Unique hydro energy system harnesses slow water currents

Unique hydro energy system harnesses slow water currents

Omar Jamil

Great idea:

November 25, 2008 Hydro-power systems are by far the most widely used form of renewable energy
on the planet (in 2005 they accounted for an estimated 63% of all
electricity produced via renewable sources), but despite their
eco-friendly appeal the implementation of large scale facilities –
particularly where dam building is involved – has some serious
environmental and economic drawbacks. One solution to this impasse that
is growing in support is to use leaner, less destructive systems like Bourne Energy’s RiverStar to harness current flow and provide energy at a local level. This is the thinking behind VIVACE, a machine developed at the University of Michigan
which applies the same principles fish use to swim efficiently in order
to generate power from currents much slower than those required to
drive designs based on turbines and water mills.

The majority of the Earth’s ocean
and river currents which are less than 3 knots. Most turbines and water
mill systems need an average of 5 or 6 knots to operate efficiently,
but VIVACE (which stands for Vortex Induced Vibrations for Aquatic Clean Energy) can make energy with less than 2 knots, so the potential is huge.

The system achieves this by
harnessing what are known as “vortex induced vibrations”. These are
caused by the flow of liquid or air over a rounded or cylinder-shaped
object. In this case a cylinder underwater is subjected to current and,
without delving too far into fluid dynamics,
as the liquid in contact with its surface “sticks” and slows down
around it to create vortices or eddies on opposite sides of the
cylinder. Alternating vortices form above and below the cylinder,
exerting force perpendicular to the current. Attach the cylinder to
springs so that it oscillates and you have a renewable source of
mechanical energy which can be used to produce electricity.

This phenomena is actually very
destructive when it comes to building structures underwater or into the
air, causing fatigue damage of offshore oil rigs and even toppling the
Tacoma Narrows bridge in Washington in 1940.

“For the past 25 years,
engineers—myself included—have been trying to suppress vortex induced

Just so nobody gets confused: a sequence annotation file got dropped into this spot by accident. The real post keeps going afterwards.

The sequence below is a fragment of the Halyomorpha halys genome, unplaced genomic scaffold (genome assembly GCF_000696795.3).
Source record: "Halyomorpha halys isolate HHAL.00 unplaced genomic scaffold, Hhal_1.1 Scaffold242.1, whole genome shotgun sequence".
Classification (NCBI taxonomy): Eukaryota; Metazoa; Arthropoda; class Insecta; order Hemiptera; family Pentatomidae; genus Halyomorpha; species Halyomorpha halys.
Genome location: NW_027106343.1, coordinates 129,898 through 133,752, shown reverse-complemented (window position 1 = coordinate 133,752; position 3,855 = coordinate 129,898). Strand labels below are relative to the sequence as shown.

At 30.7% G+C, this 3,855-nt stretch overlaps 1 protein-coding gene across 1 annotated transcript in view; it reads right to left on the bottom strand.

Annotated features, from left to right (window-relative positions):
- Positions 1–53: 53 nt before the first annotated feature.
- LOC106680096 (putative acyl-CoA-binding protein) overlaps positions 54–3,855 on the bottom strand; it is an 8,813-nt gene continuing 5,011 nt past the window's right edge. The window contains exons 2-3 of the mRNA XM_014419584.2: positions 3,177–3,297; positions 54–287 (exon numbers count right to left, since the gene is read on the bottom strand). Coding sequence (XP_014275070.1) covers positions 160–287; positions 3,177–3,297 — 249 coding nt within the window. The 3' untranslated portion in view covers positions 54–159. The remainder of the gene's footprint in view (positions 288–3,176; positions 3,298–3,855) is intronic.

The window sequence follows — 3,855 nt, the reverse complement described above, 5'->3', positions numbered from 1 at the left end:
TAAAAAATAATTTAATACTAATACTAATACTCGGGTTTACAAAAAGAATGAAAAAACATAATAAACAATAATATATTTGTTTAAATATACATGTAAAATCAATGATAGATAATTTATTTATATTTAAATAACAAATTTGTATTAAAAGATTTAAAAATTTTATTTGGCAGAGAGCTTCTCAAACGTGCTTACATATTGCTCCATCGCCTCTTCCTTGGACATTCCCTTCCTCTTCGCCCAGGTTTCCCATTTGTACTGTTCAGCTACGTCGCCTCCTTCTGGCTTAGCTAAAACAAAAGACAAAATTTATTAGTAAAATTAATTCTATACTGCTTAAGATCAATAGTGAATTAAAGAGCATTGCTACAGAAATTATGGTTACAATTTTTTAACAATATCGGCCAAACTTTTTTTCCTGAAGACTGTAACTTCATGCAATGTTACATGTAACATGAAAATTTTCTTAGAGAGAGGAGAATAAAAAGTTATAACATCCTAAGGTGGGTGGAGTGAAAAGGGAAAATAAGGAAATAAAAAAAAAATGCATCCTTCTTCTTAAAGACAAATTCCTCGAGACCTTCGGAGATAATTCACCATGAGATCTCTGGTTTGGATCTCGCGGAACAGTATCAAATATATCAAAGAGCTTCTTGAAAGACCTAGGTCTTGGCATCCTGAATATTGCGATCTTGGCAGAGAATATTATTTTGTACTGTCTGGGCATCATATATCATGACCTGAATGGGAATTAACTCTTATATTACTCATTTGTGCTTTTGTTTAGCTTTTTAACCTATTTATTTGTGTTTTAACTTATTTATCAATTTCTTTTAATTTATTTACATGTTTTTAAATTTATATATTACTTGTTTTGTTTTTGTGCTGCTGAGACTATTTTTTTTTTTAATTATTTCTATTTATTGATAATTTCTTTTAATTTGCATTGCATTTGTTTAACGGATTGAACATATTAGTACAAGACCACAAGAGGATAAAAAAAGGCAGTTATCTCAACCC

vibrations. But now at Michigan we’re doing the opposite. We enhance
the vibrations and harness this powerful and destructive force in
nature,” said VIVACE developer Michael Bernitsas, a professor in the
U-M Department of Naval Architecture and Marine Engineering.

Fish on the other hand, use vortex induced vibrations to their advantage.

“VIVACE copies aspects of fish
technology,” Bernitsas said. “Fish curve their bodies to glide between
the vortices shed by the bodies of the fish in front of them. Their
muscle power alone could not propel them through the water at the speed
they go, so they ride in each other’s wake.”

The prototype machine uses a
cylinder hanging horizontally across the flow of water in large tank
tank in which water in the tank flows at 1.5 knots and at this stage,
it looks nothing like a fish, but Bernitsas’ says future versions will
have the equivalent of a tail and surface roughness a kin to scales.

Just a few cylinders might be enough to power an anchored ship, or a lighthouse
according to Bernitsas and an array of VIVACE converters the size of a
running track and about two stories high could power about 100,000 houses and produce energy at 5.5 cents per kilowatt hour.

“There won’t be one solution for
the world’s energy needs,” Bernitsas said. “But if we could harness 0.1
percent of the energy in the ocean, we could support the energy needs
of 15 billion people.”

The system would also be kind to
the creatures that helped inspire it as the slowly oscillating VIVACE
would in theory, pose no threat to marine life.

A feasibility study in the
Detroit River was recently completed and researchers are working to
deploy a pilot project within the 18 months.

The technology is being
commercialized through Bernitsas’ company, Vortex Hydro Energy and a
paper on VIVACE is published in the current issue of the quarterly
Journal of Offshore Mechanics and Arctic Engineering.

Source: University of Michigan

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